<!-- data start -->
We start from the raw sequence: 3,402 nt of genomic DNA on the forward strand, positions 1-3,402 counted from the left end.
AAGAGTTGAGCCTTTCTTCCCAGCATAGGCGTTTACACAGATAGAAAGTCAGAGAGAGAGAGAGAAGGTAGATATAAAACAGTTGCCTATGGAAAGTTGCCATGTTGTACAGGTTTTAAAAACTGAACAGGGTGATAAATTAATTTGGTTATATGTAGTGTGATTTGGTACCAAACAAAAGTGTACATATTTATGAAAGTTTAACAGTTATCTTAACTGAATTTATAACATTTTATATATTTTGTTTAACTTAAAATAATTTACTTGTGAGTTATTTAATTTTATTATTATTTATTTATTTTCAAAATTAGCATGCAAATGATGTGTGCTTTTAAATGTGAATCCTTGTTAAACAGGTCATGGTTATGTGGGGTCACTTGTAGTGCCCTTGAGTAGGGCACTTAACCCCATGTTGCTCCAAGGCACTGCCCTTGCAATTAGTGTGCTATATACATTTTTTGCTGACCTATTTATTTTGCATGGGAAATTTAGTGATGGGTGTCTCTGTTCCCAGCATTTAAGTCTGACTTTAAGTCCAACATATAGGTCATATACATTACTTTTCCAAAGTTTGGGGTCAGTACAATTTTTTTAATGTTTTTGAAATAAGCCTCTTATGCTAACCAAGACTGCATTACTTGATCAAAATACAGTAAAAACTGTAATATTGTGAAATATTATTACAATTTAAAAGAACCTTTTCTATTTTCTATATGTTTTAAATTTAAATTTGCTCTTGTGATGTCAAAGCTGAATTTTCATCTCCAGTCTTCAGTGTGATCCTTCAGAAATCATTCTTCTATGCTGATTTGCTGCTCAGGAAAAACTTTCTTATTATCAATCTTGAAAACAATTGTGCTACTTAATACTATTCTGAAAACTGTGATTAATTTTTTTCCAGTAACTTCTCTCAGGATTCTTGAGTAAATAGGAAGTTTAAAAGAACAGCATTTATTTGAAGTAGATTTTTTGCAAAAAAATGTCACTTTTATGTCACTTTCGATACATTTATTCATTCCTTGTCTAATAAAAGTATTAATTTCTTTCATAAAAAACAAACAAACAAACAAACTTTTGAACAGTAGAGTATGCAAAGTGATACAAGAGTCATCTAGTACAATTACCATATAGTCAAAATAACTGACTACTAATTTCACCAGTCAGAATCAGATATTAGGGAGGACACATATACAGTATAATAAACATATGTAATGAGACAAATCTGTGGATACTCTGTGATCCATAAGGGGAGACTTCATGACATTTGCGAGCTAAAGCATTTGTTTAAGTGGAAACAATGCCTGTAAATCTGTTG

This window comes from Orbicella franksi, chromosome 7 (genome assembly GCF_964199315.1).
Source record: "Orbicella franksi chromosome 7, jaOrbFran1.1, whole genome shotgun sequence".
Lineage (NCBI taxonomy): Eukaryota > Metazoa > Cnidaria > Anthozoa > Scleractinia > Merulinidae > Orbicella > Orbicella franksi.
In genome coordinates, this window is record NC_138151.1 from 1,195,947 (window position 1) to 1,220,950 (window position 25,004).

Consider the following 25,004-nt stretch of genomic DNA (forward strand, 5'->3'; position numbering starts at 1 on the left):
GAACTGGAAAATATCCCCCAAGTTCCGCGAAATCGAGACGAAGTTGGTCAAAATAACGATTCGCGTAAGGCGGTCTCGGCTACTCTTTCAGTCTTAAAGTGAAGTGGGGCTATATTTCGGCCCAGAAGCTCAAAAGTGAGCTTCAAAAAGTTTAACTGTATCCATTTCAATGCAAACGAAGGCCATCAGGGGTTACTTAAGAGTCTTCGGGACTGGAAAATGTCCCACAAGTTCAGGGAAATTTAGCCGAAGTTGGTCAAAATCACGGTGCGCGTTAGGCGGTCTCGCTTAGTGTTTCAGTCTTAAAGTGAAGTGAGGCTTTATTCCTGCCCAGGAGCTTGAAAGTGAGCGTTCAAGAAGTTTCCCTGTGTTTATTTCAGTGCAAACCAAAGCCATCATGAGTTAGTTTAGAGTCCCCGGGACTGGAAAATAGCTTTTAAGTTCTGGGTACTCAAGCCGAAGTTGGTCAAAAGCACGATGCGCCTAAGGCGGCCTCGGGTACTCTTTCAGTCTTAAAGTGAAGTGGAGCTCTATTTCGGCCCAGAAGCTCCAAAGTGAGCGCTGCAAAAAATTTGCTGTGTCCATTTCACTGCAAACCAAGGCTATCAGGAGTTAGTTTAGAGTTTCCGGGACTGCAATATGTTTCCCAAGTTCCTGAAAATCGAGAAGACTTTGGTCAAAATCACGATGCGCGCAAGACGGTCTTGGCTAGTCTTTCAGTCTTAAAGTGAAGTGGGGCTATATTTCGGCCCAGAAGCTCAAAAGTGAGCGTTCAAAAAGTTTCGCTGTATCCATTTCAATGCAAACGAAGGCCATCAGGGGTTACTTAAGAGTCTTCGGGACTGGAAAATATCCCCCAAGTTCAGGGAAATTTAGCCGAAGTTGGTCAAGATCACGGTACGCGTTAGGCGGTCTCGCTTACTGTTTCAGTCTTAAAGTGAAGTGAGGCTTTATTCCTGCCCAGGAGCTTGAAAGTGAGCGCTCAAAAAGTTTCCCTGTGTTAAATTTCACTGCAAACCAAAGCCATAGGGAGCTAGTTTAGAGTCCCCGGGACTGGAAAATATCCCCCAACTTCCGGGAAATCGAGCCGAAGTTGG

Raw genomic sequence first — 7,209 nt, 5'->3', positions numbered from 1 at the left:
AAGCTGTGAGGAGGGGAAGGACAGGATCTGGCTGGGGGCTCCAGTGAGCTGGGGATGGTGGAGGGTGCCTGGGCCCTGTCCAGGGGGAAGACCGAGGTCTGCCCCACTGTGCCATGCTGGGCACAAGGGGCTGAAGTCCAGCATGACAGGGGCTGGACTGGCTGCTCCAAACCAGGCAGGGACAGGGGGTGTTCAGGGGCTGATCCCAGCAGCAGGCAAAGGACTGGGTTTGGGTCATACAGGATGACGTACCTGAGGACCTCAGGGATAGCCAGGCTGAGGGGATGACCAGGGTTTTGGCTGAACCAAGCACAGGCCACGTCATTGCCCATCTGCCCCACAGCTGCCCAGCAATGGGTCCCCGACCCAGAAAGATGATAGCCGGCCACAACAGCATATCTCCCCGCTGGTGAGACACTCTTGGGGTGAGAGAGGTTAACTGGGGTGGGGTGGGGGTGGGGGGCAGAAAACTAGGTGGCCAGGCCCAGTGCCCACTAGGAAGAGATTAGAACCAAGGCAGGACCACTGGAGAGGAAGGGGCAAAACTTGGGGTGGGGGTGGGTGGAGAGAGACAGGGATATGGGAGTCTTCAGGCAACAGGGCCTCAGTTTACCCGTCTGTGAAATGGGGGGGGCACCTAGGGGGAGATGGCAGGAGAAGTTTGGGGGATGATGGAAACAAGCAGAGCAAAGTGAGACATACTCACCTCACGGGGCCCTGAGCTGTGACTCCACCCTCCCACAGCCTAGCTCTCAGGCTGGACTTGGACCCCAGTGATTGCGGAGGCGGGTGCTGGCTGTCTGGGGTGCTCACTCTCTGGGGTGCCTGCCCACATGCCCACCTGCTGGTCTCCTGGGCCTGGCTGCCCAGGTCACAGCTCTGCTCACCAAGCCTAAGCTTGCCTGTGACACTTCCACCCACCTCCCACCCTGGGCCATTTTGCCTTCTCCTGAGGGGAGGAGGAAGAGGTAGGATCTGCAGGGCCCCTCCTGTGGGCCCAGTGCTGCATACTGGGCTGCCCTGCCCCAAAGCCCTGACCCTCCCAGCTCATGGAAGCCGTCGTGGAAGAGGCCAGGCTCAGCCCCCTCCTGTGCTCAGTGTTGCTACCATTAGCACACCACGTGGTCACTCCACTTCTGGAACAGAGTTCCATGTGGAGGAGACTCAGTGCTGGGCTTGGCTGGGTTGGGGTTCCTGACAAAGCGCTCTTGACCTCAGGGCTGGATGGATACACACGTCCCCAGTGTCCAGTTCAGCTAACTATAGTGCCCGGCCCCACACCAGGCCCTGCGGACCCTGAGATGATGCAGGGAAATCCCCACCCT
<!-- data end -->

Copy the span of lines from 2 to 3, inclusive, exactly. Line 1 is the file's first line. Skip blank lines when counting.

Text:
AAGAGTTGAGCCTTTCTTCCCAGCATAGGCGTTTACACAGATAGAAAGTCAGAGAGAGAGAGAGAAGGTAGATATAAAACAGTTGCCTATGGAAAGTTGCCATGTTGTACAGGTTTTAAAAACTGAACAGGGTGATAAATTAATTTGGTTATATGTAGTGTGATTTGGTACCAAACAAAAGTGTACATATTTATGAAAGTTTAACAGTTATCTTAACTGAATTTATAACATTTTATATATTTTGTTTAACTTAAAATAATTTACTTGTGAGTTATTTAATTTTATTATTATTTATTTATTTTCAAAATTAGCATGCAAATGATGTGTGCTTTTAAATGTGAATCCTTGTTAAACAGGTCATGGTTATGTGGGGTCACTTGTAGTGCCCTTGAGTAGGGCACTTAACCCCATGTTGCTCCAAGGCACTGCCCTTGCAATTAGTGTGCTATATACATTTTTTGCTGACCTATTTATTTTGCATGGGAAATTTAGTGATGGGTGTCTCTGTTCCCAGCATTTAAGTCTGACTTTAAGTCCAACATATAGGTCATATACATTACTTTTCCAAAGTTTGGGGTCAGTACAATTTTTTTAATGTTTTTGAAATAAGCCTCTTATGCTAACCAAGACTGCATTACTTGATCAAAATACAGTAAAAACTGTAATATTGTGAAATATTATTACAATTTAAAAGAACCTTTTCTATTTTCTATATGTTTTAAATTTAAATTTGCTCTTGTGATGTCAAAGCTGAATTTTCATCTCCAGTCTTCAGTGTGATCCTTCAGAAATCATTCTTCTATGCTGATTTGCTGCTCAGGAAAAACTTTCTTATTATCAATCTTGAAAACAATTGTGCTACTTAATACTATTCTGAAAACTGTGATTAATTTTTTTCCAGTAACTTCTCTCAGGATTCTTGAGTAAATAGGAAGTTTAAAAGAACAGCATTTATTTGAAGTAGATTTTTTGCAAAAAAATGTCACTTTTATGTCACTTTCGATACATTTATTCATTCCTTGTCTAATAAAAGTATTAATTTCTTTCATAAAAAACAAACAAACAAACAAACTTTTGAACAGTAGAGTATGCAAAGTGATACAAGAGTCATCTAGTACAATTACCATATAGTCAAAATAACTGACTACTAATTTCACCAGTCAGAATCAGATATTAGGGAGGACACATATACAGTATAATAAACATATGTAATGAGACAAATCTGTGGATACTCTGTGATCCATAAGGGGAGACTTCATGACATTTGCGAGCTAAAGCATTTGTTTAAGTGGAAACAATGCCTGTAAATCTGTTG

This window comes from Orbicella franksi, chromosome 7 (genome assembly GCF_964199315.1).